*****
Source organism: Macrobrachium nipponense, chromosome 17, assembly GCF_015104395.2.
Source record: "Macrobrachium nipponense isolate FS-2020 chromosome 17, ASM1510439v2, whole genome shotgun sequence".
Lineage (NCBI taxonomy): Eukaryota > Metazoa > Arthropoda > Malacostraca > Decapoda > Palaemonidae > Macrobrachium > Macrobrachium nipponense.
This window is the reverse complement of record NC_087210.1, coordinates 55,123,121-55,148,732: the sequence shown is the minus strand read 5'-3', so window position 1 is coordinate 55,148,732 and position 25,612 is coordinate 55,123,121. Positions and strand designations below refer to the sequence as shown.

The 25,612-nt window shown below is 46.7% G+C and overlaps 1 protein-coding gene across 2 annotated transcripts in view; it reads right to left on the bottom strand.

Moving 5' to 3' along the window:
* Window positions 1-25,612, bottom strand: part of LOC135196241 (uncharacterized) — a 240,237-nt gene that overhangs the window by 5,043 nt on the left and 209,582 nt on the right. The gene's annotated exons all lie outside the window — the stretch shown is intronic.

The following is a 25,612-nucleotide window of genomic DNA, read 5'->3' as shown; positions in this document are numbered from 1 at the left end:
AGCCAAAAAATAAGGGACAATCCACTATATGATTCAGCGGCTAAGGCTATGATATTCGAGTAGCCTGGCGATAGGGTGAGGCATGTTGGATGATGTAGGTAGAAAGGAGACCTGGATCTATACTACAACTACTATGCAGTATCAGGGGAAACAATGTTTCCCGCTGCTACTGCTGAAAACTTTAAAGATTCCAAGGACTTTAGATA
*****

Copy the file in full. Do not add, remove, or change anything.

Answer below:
Source organism: Macrobrachium nipponense, chromosome 17, assembly GCF_015104395.2.
Source record: "Macrobrachium nipponense isolate FS-2020 chromosome 17, ASM1510439v2, whole genome shotgun sequence".
Lineage (NCBI taxonomy): Eukaryota > Metazoa > Arthropoda > Malacostraca > Decapoda > Palaemonidae > Macrobrachium > Macrobrachium nipponense.
This window is the reverse complement of record NC_087210.1, coordinates 55,123,121-55,148,732: the sequence shown is the minus strand read 5'-3', so window position 1 is coordinate 55,148,732 and position 25,612 is coordinate 55,123,121. Positions and strand designations below refer to the sequence as shown.

The 25,612-nt window shown below is 46.7% G+C and overlaps 1 protein-coding gene across 2 annotated transcripts in view; it reads right to left on the bottom strand.

Moving 5' to 3' along the window:
* Window positions 1-25,612, bottom strand: part of LOC135196241 (uncharacterized) — a 240,237-nt gene that overhangs the window by 5,043 nt on the left and 209,582 nt on the right. The gene's annotated exons all lie outside the window — the stretch shown is intronic.

The following is a 25,612-nucleotide window of genomic DNA, read 5'->3' as shown; positions in this document are numbered from 1 at the left end:
AGCCAAAAAATAAGGGACAATCCACTATATGATTCAGCGGCTAAGGCTATGATATTCGAGTAGCCTGGCGATAGGGTGAGGCATGTTGGATGATGTAGGTAGAAAGGAGACCTGGATCTATACTACAACTACTATGCAGTATCAGGGGAAACAATGTTTCCCGCTGCTACTGCTGAAAACTTTAAAGATTCCAAGGACTTTAGATA